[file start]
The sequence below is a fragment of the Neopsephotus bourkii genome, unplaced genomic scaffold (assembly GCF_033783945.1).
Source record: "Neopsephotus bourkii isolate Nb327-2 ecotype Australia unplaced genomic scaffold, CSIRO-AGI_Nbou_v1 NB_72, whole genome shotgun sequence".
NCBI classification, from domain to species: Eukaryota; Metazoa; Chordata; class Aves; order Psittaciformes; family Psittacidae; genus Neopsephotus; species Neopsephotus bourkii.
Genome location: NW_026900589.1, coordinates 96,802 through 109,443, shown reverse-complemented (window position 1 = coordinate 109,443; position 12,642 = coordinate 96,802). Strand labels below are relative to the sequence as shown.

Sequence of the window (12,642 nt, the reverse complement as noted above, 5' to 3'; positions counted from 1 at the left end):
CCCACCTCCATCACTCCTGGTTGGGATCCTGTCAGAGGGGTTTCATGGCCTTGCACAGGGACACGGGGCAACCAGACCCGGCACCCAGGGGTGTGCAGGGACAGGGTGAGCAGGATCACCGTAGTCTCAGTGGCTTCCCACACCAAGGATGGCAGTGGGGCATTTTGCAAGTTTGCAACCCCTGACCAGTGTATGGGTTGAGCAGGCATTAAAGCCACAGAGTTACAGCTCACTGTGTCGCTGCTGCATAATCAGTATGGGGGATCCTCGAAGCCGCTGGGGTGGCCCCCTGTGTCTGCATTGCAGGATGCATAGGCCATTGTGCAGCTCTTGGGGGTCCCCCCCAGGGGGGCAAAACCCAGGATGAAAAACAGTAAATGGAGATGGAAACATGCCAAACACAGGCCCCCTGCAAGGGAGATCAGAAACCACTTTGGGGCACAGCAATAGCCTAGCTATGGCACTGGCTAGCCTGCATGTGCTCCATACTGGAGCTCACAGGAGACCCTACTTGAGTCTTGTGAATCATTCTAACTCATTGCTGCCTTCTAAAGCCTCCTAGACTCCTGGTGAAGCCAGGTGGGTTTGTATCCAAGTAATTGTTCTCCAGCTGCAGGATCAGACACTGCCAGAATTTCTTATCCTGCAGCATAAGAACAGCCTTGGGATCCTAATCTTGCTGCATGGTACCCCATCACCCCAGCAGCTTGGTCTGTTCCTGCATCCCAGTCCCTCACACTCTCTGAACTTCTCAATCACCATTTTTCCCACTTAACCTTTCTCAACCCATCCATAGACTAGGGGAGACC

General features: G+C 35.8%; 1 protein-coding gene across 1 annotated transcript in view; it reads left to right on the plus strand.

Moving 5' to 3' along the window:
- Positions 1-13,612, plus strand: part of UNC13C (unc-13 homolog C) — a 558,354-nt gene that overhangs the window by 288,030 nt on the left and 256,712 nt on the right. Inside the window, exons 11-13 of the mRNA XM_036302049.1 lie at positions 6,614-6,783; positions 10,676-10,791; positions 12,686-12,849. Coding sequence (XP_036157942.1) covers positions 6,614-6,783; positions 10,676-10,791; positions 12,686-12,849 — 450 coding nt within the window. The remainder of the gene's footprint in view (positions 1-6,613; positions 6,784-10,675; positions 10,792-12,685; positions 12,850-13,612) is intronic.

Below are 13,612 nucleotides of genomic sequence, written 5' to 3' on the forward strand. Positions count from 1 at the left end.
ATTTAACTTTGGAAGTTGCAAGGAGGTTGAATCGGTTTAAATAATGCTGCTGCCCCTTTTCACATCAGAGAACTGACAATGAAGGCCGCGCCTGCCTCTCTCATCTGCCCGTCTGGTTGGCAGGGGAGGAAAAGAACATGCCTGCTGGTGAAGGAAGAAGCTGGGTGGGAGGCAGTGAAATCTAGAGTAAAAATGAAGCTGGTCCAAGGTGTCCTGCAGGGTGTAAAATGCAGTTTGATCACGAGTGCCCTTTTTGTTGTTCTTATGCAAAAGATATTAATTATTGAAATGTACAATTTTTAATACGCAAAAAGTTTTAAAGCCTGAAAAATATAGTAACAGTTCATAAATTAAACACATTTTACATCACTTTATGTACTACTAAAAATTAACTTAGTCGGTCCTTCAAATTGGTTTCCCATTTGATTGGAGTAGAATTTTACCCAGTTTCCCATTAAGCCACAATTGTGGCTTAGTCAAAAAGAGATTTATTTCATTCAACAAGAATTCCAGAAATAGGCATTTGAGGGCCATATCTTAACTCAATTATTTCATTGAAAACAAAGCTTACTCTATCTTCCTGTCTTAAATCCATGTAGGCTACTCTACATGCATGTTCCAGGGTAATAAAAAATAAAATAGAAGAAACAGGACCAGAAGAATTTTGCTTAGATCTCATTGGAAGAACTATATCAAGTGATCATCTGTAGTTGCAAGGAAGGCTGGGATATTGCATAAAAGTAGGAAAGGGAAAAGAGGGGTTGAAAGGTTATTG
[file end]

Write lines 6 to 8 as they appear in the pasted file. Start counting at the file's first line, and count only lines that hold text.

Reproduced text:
CCCACCTCCATCACTCCTGGTTGGGATCCTGTCAGAGGGGTTTCATGGCCTTGCACAGGGACACGGGGCAACCAGACCCGGCACCCAGGGGTGTGCAGGGACAGGGTGAGCAGGATCACCGTAGTCTCAGTGGCTTCCCACACCAAGGATGGCAGTGGGGCATTTTGCAAGTTTGCAACCCCTGACCAGTGTATGGGTTGAGCAGGCATTAAAGCCACAGAGTTACAGCTCACTGTGTCGCTGCTGCATAATCAGTATGGGGGATCCTCGAAGCCGCTGGGGTGGCCCCCTGTGTCTGCATTGCAGGATGCATAGGCCATTGTGCAGCTCTTGGGGGTCCCCCCCAGGGGGGCAAAACCCAGGATGAAAAACAGTAAATGGAGATGGAAACATGCCAAACACAGGCCCCCTGCAAGGGAGATCAGAAACCACTTTGGGGCACAGCAATAGCCTAGCTATGGCACTGGCTAGCCTGCATGTGCTCCATACTGGAGCTCACAGGAGACCCTACTTGAGTCTTGTGAATCATTCTAACTCATTGCTGCCTTCTAAAGCCTCCTAGACTCCTGGTGAAGCCAGGTGGGTTTGTATCCAAGTAATTGTTCTCCAGCTGCAGGATCAGACACTGCCAGAATTTCTTATCCTGCAGCATAAGAACAGCCTTGGGATCCTAATCTTGCTGCATGGTACCCCATCACCCCAGCAGCTTGGTCTGTTCCTGCATCCCAGTCCCTCACACTCTCTGAACTTCTCAATCACCATTTTTCCCACTTAACCTTTCTCAACCCATCCATAGACTAGGGGAGACC

General features: G+C 35.8%; 1 protein-coding gene across 1 annotated transcript in view; it reads left to right on the plus strand.

Moving 5' to 3' along the window: